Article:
A Common Pesticide Classified as a Developmental Toxicant

Starting in Dec. 2018, certain products containing the pesticide chlorpyrifos, a common and highly toxic organophosphate pesticide, will be marked with a warning label. Photo Credit: Thinkstock

In a move cheered by advocates for environmental health, an independent state advisory board has unanimously voted to list the pesticide chlorpyrifos as a chemical that can cause developmental delays in children.

California’s Proposition 65 requires the State to publish a list of chemicals known to cause cancer, birth defects or other reproductive harm.  The list is reviewed annually.

Starting in December 2018,* certain products containing chlorpyrifos will be marked with a warning label.

“The committee looked at the body of evidence presented and found that all of the scientific information presented to them taken together clearly showed that exposure to chlorpyrifos can harm a developing child,” said Julian Leichty, a representative from the Office of Environmental Health Hazard Assessment.

The vote by the Developmental and Reproductive Toxicant Identification Committee composed of independent scientists appointed by the governor, occurred on November 29, 2017.

The committee first considered the dangers of chlorpyrifos in 2008, but did not find enough scientific evidence to include it on list. However, newer scientific information now available prompted the committee’s re-visit of the issue.  Two of the studies that were reviewed, according to Leichty, included the federal Environmental Protection Agency (EPA) reviews of chlorpyrifos conducted in 2014 and 2016.

Officially known as the Safe Drinking Water and Toxic Enforcement Act of 1986, California’s Proposition 65 requires businesses to provide warnings to Californians about significant exposure to the chemical.

The listing does not itself come with restrictions on use. Rather, Proposition 65 serves as a “right to know” law. Businesses can determine whether a warning is necessary, based on levels of exposure of the chemical, and the warning can be provided in a variety of forms, including product labels or signs at the point of sale.

“To me the most important thing is we have these really high-powered scientists with excellent reputations and a lot of expertise who looked at all the information and said yes, this chemical is a problem,” said Caroline Cox, Research Director at the Center for Environmental Health.

The Proposition 65 ruling “legitimizes what we’ve known for years and years—that chlorpyrifos isn’t good for us,” said Valerie Gorospe, a community organizer with the Center on Race, Poverty and the Environment who works with farm workers in the San Joaquin Valley.

Advocates have long been asking for action to be taken to further restrict the use of the pesticide, a common and highly toxic organophosphate pesticide produced by Dow Chemical. Aside from immediate, high levels of exposure, which can cause nausea, dizziness and, at the highest levels, respiratory paralysis and death, studies have linked low levels of prenatal exposure to organophosphates such as chlorpyrifos to lower IQ levels and an elevated risk of autism in children.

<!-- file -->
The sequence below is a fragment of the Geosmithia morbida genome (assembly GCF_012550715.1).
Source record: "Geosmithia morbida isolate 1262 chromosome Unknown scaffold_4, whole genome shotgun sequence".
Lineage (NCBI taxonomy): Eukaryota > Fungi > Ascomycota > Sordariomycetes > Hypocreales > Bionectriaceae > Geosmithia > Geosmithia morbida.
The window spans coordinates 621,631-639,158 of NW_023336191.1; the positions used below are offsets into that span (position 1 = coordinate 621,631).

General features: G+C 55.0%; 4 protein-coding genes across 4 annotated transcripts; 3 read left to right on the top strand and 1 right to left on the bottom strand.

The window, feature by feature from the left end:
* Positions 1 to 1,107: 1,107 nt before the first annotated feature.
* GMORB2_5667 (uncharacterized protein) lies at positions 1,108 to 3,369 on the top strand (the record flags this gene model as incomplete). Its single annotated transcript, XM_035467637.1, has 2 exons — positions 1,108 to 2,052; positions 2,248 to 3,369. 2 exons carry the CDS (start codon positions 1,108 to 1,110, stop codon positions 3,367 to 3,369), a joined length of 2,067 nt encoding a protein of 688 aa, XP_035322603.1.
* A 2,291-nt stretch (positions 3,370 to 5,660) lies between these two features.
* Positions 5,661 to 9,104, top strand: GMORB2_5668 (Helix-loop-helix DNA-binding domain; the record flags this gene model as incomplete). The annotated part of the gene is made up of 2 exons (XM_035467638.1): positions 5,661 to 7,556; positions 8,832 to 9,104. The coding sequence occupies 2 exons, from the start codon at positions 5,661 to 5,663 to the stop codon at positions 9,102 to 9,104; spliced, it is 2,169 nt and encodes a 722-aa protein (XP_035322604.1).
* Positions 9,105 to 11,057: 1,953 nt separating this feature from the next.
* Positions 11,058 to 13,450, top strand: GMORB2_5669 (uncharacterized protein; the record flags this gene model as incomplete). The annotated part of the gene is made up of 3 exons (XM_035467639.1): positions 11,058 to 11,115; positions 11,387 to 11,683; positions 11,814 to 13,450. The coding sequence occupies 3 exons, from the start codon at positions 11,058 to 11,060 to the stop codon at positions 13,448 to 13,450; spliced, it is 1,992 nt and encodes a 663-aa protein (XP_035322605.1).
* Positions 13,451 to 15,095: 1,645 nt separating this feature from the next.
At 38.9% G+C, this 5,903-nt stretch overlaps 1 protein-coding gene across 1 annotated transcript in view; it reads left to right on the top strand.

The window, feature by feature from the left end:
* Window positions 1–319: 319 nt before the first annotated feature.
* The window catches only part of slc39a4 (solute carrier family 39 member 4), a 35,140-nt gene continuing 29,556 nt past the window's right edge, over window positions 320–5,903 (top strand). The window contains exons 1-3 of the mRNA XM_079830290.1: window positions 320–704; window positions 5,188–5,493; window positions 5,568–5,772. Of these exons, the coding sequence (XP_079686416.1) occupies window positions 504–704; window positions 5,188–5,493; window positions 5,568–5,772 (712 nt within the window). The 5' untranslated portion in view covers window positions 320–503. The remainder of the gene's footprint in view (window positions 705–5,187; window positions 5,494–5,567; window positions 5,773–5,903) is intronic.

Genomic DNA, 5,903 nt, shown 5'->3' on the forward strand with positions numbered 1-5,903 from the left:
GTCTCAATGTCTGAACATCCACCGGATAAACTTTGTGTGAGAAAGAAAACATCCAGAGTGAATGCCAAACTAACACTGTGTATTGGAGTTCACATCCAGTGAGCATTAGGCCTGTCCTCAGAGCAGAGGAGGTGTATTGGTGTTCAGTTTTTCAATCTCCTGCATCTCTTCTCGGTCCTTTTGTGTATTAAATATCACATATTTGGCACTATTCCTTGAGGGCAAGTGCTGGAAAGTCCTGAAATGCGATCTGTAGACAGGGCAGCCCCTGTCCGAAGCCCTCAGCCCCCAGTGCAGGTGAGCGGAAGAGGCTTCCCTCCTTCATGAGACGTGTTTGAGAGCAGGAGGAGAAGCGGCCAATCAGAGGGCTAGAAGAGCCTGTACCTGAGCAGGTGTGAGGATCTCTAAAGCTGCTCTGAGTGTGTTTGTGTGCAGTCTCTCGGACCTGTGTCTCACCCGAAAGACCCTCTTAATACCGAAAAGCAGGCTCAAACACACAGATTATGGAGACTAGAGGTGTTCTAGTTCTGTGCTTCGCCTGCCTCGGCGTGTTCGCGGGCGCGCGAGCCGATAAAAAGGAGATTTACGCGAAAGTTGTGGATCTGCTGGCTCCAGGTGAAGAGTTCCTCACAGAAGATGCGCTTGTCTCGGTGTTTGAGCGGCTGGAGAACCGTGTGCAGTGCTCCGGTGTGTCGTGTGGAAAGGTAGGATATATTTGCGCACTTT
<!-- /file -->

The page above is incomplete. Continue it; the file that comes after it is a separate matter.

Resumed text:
The EPA’s 2016 Revised Human Health Risk Assessment of the popular pesticide found that there are no safe uses of the pesticide. Under the Obama administration, the EPA had proposed banning chlorpyrifos—a rule that would have gone into effect in 2017. However, in March 2017, the department, under Trump-appointed EPA Administrator Scott Pruitt, reversed that decision.

In December 2017 six companies in Kern County, CA, where the pesticide is regularly used, were fined for violations related to pesticide drift incidents that occurred in August. An incident with the pesticide also occurred in Kern County in May of 2017.

Despite the EPA’s reversal on its decision to ban the chemical, California may yet take more actions to further restrict the use of chlorpyrifos in the state.

The California Department of Pesticide Regulation (DPR) released interim guidelines for use of chlorpyrifos in September 2017, and the department is submitting its risk assessment of the chemical to its own independent panel of scientists, called the Scientific Review Panel, for review later this January. The review may ultimately lead to more statewide restrictions on chlorpyrifos after December 2018, according to Charlotte Fadipe, spokesperson for DPR.

“California is very different from some other states,” explained Fadipe. “Here in California, we have farms next to schools next to homes, and we have to take that into account. That’s why our rules have to be different from states like Iowa, where there might not be anyone close to farms for miles and miles.”

California uses more chlorpyrifos than any other state (1.1 million tons in 2015), and according to a 2014 California Department of Public Health study, more than half a million pounds of pesticides of public health concern were applied within a quarter mile of public schools in the 15 counties with the most agricultural pesticide use; more than 118,000 students attended the schools within a quarter mile of the highest levels of pesticide application.

Of the decision to list chlorpyrifos as a developmental toxicant, Gorospe said, “It’s a step in the right direction.” She hopes the ruling will help lead to a statewide ban of chlorpyrifos.

“We are really hoping that California will use this expertise from the Prop 65 committee to take much stronger measures,” said Cox.

*The article has been corrected. It initially stated that the change would be effective in November 2018 due to an error in introduced in editing process. 

 

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